Relics of Blessed Karl in Galway next week

His Imperial and Royal Highness, Archduke Imre de Habsbourg-Lorraine of Austria, with his wife, Archduchess Kathleen of Austria.

His Imperial and Royal Highness, Archduke Imre de Habsbourg-Lorraine of Austria, with his wife, Archduchess Kathleen of Austria.

The relics of Blessed Karl, the Last Emperor of Austria, will come to Galway Cathedral on Thursday November 21. Holy Mass in honour of Blessed Karl of Austria will be celebrated in Galway Cathedral at 7:30pm. Blessed Karl is one of the very few official saints of the Church who was also a husband and father.

Bishop Brendan Kelly will be the chief celebrant. After Mass, the great grandson of Blessed Karl, Archduke Imre de Habsbourge-Lorraine and his wife Archduchess Kathleen will speak on the life of Blessed Karl. The veneration of Blessed Karl’s relics will take place after the talk.

Karl became the last Emperor of the Austro-Hungarian Empire in 1916, during the First World War. During his brief reign, he continually worked to make peace between all of the belligerents. He was socially aware, creating many human services for the welfare of his people. In this regard, he was ahead of his fellow heads-of-state. By the time the fighting was over, the empire was collapsing, and Karl would soon be forced to withdraw from governing.

He was then sent into exile in Switzerland. From there he made two attempts to regain his Hungarian crown, with the support of the Vatican, the French Prime Minister, and many loyalists in Hungary, however both attempts ended in vain. He was then sent to the island of Madeira, where he died within five months on April 1, 1922, at the age of 34.

From a young age and throughout his life, Karl of Austria demonstrated an awareness of God’s presence and Christian duty. As a child, he loved praying at daily mass with his mother, Archduchess Maria Josefa, and was known for his charitable acts. He knew all the prayers a typical Catholic youth would learn, and loved praying them, particularly the rosary. As a youth and later as an adult, he loved making pilgrimages to Marian shrines.

As a young child, he was concerned about the poor and needy, so he did odd jobs around his home in order to earn money to give to them. There are records from when he was 18 years old recording his almsgiving, and even as Emperor he continued his private charitable giving. There is testimony from one of his aides who was in charge of distributing the Emperor’s alms from his personal household. The aide informed him there was no more money left, and Karl said: “The need is so great, find the money from somewhere else and distribute that.”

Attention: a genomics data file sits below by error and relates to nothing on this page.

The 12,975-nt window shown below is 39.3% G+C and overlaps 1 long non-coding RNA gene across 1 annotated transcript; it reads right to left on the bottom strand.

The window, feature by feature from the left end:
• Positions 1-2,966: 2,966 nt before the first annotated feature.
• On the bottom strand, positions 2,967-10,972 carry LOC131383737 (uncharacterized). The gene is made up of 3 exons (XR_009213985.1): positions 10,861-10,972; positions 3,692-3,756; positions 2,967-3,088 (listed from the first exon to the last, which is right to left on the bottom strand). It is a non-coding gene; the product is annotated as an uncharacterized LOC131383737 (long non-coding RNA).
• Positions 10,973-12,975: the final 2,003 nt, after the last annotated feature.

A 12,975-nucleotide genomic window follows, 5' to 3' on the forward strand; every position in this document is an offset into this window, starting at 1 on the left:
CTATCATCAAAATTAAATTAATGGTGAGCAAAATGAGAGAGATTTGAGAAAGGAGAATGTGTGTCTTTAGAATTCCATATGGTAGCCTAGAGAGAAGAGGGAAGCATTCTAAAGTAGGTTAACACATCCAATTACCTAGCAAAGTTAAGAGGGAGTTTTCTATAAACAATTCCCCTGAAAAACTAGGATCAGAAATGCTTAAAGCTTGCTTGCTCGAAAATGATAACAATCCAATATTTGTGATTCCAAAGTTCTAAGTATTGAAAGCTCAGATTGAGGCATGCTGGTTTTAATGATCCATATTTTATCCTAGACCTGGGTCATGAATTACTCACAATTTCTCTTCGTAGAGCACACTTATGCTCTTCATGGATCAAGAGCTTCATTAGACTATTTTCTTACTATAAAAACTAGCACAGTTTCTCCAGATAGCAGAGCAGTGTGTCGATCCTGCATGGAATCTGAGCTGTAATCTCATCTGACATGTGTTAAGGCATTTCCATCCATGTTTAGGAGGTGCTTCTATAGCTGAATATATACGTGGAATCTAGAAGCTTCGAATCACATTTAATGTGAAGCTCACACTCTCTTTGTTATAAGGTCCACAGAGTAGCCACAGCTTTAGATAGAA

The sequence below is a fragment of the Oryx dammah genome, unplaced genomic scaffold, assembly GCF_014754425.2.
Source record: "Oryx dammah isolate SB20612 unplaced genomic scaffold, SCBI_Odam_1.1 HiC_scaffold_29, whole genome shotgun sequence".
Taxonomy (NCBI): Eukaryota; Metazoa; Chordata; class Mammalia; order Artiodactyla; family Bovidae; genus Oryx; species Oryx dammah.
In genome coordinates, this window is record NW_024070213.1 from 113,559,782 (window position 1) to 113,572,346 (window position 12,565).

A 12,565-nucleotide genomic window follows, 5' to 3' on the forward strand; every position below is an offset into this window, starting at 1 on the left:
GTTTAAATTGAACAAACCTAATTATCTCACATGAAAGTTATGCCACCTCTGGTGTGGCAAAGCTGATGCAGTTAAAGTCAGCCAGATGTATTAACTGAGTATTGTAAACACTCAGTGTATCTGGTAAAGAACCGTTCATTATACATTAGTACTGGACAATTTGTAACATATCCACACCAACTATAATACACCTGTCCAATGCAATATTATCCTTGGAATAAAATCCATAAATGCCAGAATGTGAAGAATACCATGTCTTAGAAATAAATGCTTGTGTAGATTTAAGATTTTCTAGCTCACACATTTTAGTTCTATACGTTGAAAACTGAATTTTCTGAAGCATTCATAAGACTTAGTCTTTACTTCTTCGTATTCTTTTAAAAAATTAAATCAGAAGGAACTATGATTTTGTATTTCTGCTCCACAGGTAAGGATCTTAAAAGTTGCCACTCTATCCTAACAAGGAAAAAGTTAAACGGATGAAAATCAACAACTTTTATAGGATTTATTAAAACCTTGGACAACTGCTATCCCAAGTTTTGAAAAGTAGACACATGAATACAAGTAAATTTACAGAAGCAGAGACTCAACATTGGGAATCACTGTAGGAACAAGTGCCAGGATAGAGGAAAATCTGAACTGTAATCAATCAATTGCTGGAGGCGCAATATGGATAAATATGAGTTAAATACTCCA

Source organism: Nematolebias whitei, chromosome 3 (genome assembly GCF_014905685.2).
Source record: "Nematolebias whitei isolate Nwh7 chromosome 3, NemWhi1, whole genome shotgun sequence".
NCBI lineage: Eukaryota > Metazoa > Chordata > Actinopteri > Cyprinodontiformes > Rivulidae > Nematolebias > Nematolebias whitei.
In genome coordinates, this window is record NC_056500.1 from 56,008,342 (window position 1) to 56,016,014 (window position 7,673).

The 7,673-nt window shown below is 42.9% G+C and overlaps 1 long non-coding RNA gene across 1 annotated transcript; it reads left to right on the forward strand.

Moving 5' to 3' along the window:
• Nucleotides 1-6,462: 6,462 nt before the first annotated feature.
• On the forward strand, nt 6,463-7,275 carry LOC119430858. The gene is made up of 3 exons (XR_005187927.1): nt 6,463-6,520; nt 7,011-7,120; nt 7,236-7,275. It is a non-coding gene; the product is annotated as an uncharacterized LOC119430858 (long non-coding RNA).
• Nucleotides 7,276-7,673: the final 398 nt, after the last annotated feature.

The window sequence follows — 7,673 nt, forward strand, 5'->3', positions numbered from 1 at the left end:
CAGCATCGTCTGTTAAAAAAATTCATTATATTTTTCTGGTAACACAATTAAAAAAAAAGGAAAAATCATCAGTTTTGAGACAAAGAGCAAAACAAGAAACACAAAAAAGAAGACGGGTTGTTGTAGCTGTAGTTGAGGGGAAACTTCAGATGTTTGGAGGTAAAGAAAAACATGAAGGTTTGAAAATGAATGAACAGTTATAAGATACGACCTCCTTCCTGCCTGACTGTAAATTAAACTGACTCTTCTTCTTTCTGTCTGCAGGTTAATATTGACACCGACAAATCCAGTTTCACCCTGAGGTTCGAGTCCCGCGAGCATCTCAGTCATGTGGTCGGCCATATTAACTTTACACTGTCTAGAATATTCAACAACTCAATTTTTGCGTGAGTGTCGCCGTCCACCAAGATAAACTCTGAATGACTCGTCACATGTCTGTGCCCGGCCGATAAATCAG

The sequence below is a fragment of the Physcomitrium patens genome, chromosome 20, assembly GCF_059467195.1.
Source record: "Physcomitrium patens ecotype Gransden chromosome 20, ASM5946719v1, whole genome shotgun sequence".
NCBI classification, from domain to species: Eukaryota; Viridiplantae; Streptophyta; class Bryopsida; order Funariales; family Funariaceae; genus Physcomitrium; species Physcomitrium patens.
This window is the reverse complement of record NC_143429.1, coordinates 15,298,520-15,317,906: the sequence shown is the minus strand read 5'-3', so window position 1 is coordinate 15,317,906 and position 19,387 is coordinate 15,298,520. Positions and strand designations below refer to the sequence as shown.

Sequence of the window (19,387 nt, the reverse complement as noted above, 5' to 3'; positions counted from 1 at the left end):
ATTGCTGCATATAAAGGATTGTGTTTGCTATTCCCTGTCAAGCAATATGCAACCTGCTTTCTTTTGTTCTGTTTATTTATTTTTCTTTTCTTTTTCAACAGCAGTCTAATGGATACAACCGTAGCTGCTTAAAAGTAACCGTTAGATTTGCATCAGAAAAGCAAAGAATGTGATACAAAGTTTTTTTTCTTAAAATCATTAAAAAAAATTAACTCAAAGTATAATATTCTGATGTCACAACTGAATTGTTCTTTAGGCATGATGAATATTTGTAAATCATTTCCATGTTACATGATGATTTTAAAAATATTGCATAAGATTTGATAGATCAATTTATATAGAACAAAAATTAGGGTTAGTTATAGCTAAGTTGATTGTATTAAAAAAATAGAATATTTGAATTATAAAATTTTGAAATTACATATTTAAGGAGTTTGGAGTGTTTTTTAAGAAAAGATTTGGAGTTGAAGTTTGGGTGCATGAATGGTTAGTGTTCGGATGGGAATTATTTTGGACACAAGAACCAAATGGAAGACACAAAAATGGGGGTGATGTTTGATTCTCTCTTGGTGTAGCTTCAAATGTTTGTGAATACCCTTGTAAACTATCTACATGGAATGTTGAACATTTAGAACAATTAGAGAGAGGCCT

Blessed Karl loved to pray throughout his life. He received Holy Communion daily, and at the end of mass prayed “Veni Creator.” He prayed Morning Prayer, Evening Prayer, and the rosary daily. He frequently prayed the Litanies of the Sacred Heart, the Blessed Virgin Mary, and Saint Joseph; he was a member of Our Lady’s Confraternity and wore the scapular. Karl was devoted to adoring the Blessed Sacrament, and could happily spend hours in adoration. He was routinely found praying wherever he was, at home, in the office, and on the battlefield. He encouraged all of his soldiers to pray and frequently asked those around him to join him in prayer to begin a meeting or some action. Furthermore, the Emperor had a devotion to the angels, especially Saint Michael the Archangel, whom he made patron saint of the imperial army.

Karl of Austria was obedient to the Holy Father, acknowledging him to be the Vicar of Christ; and he treated bishops and priests with respect. He was known as a loyal, kind, generous and jovial comrade, who lived and practiced his faith without artifice. From the testimony of those who knew him well, it is clear that Blessed Karl took his faith seriously and fostered his relationship with God, devoutly following the teachings of the Roman Catholic Church.


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